A Million Different Things, Noon, Meditation #5

Meditation #5 is from the middle section, Noon, in this free serialization of my book, A Million Different Things: Meditations of The World’s Happiest Man, and concerns itself with how much of reality we ever actually “know”. A full index for the articles so far can be found at: Gift of A Million Different Things

David Stone, Writer

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Pause, as a determined, mindful observer, to appreciate the mechanics that must take place harmoniously as you walk down any street. Your feet initiate a complex set of bone and muscle adjustment to cushion your steps, force changes up through your skeletons and prepare for the next landing. Balancing systems inside your ears work to prevent you from tipping over while your muscles and bones repeat a rhythmic process, involving strength and propulsion, that holds you up and moves you along. When we are in a crowd, an elaborate navigation system in our brains tells us when to slow down, speed up and dodge. Becoming aware of all that is going on as we walk our way through life can by its complexity bring us to a complete halt.

There is detail in nature we’ve never and probably will never see. It’s too small or, sometimes, too large for our senses to pick up or assimilate. Anyone familiar with dog whistles understands that there are ranges of sound we can’t hear. Similarly, there are colors we don’t see and fragrances we don’t detect. We evolved to sense the world around us at a level practical for our well-being, one that keeps us from crashing into objects or falling off cliffs. Widely, if not universally, accepted string theory has it that we are able to see, touch or otherwise assimilate just three of something like ten dimensions. While the others are unknown to us, except in theory and speculation, height, depth and width, anchored by time to make a continuum, are our external guides.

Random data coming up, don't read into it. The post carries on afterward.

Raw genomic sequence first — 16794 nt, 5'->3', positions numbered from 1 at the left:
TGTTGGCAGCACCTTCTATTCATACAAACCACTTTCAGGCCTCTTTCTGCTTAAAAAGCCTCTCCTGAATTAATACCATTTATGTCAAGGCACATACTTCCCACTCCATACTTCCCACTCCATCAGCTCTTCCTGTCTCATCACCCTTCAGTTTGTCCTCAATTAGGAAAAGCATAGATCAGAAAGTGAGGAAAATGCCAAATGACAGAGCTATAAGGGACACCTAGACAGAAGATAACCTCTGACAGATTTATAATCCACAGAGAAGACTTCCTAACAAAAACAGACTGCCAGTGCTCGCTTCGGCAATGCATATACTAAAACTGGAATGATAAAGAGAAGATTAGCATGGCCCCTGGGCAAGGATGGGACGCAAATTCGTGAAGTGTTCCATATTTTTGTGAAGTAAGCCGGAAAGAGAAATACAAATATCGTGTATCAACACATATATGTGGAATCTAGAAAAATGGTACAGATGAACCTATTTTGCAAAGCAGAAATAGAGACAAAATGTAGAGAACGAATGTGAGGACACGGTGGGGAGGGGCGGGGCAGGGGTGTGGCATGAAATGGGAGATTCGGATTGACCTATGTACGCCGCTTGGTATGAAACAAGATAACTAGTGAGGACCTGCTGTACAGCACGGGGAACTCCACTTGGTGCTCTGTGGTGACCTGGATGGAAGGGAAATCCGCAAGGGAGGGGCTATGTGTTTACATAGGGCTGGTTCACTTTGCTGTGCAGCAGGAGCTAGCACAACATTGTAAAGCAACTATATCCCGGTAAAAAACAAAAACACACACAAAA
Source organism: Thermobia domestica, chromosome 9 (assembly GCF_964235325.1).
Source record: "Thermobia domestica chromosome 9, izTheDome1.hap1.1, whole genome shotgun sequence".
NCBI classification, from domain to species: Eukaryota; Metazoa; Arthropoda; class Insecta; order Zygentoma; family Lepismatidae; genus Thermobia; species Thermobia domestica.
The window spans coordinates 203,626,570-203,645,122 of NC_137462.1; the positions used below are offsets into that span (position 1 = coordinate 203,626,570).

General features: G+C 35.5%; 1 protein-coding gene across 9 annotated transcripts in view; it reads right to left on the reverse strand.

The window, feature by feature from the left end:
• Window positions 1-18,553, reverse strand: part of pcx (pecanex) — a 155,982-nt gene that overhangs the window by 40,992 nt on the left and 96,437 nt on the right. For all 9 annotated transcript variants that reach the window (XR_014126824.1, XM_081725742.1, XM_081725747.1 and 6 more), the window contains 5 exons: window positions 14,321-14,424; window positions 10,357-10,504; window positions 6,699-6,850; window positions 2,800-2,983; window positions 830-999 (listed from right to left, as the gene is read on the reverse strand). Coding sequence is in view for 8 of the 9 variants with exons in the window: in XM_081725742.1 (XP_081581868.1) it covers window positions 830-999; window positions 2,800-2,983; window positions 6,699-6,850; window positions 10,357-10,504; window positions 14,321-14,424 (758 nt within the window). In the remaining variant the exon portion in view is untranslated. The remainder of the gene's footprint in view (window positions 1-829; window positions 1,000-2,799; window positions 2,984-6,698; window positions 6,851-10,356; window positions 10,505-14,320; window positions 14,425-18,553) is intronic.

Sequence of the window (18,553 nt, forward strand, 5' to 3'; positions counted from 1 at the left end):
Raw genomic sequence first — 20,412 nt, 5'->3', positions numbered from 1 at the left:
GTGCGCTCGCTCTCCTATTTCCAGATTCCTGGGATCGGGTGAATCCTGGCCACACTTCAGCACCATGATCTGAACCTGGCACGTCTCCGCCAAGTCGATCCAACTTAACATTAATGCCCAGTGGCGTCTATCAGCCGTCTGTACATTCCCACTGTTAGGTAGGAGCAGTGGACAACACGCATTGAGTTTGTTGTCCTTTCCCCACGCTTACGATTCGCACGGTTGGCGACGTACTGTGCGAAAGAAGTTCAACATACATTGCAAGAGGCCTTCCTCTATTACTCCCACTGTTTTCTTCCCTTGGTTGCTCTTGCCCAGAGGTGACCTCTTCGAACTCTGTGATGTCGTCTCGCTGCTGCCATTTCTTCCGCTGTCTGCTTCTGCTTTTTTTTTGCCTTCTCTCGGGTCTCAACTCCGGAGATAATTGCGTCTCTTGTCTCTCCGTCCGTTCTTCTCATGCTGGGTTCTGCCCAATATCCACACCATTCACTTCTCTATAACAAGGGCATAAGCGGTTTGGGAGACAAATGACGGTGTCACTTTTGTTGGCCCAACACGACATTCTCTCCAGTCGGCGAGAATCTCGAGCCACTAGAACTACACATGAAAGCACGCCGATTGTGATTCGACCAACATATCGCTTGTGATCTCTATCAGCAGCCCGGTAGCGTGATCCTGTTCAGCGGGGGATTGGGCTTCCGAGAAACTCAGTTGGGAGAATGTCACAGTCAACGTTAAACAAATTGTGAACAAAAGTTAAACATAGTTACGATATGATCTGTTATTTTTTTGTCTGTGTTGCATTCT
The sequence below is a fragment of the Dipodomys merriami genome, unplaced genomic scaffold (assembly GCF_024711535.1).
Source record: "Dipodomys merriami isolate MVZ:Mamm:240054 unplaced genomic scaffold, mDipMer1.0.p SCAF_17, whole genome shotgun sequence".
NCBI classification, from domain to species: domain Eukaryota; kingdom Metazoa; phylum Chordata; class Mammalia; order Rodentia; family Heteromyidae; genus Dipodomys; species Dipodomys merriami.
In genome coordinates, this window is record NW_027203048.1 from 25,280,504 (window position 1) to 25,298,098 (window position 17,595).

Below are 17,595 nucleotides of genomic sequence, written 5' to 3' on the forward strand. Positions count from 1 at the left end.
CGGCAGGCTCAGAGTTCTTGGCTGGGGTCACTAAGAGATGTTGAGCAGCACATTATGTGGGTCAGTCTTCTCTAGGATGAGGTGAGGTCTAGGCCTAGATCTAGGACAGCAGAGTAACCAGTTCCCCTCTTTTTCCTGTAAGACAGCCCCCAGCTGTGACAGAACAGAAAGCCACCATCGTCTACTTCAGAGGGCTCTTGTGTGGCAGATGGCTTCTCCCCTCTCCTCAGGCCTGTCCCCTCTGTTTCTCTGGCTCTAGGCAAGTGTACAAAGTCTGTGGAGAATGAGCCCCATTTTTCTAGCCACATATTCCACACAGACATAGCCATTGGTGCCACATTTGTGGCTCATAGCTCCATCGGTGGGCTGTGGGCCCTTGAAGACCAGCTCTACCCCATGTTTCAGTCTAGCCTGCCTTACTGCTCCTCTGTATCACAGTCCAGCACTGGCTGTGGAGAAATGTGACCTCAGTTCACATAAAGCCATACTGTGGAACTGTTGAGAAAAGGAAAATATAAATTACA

It seems logical that we must be influenced by whatever effects are contained in the others, aware of them or not. Nobody knows exactly why we evolved to recognize a limited range, but it may simply be that that has been enough. Evolution is not in the business of bells and whistles. Our limits might be a sort of blindness. By this I mean that we might be fully involved with every dimension and other elements, but are never aware of them.

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Since our own cells are electromagnetically charged as are the elements in the dimensions we see, maybe the others are not, leaving them invisible or undetectable, but there. If the seven or so other dimensions, whatever they may be, are not electromagnetic, we may not have the equipment to detect them. As we know, blindness never stopped anyone from tripping over a fence, but how would be know if we’d been tripped?

Our brains, in managing awareness, are elaborate and, so far, packed full of mysteries. Our detection equipment, our eyes, our skin, our noses, our ears, capture and send to a centralized processing operation a constant and massive amount of environmental data. Our brains edit out almost all of it, then fashion our vision of a world from what is left. We don’t know if any of the discarded material is retained or processed in some invisible way, but consciously, we form our impressions based on the little we are able to handle. We just don’t have the brain power to consciously manage every bit firing our senses, even understanding that what little we do get comes from a minority of the dimensions available. That we do so well inside shells full of mystery may be the most profound miracle of all. We are early on in our evolution. Someday, we will look back and be wowed over how we got so much done while knowing so little.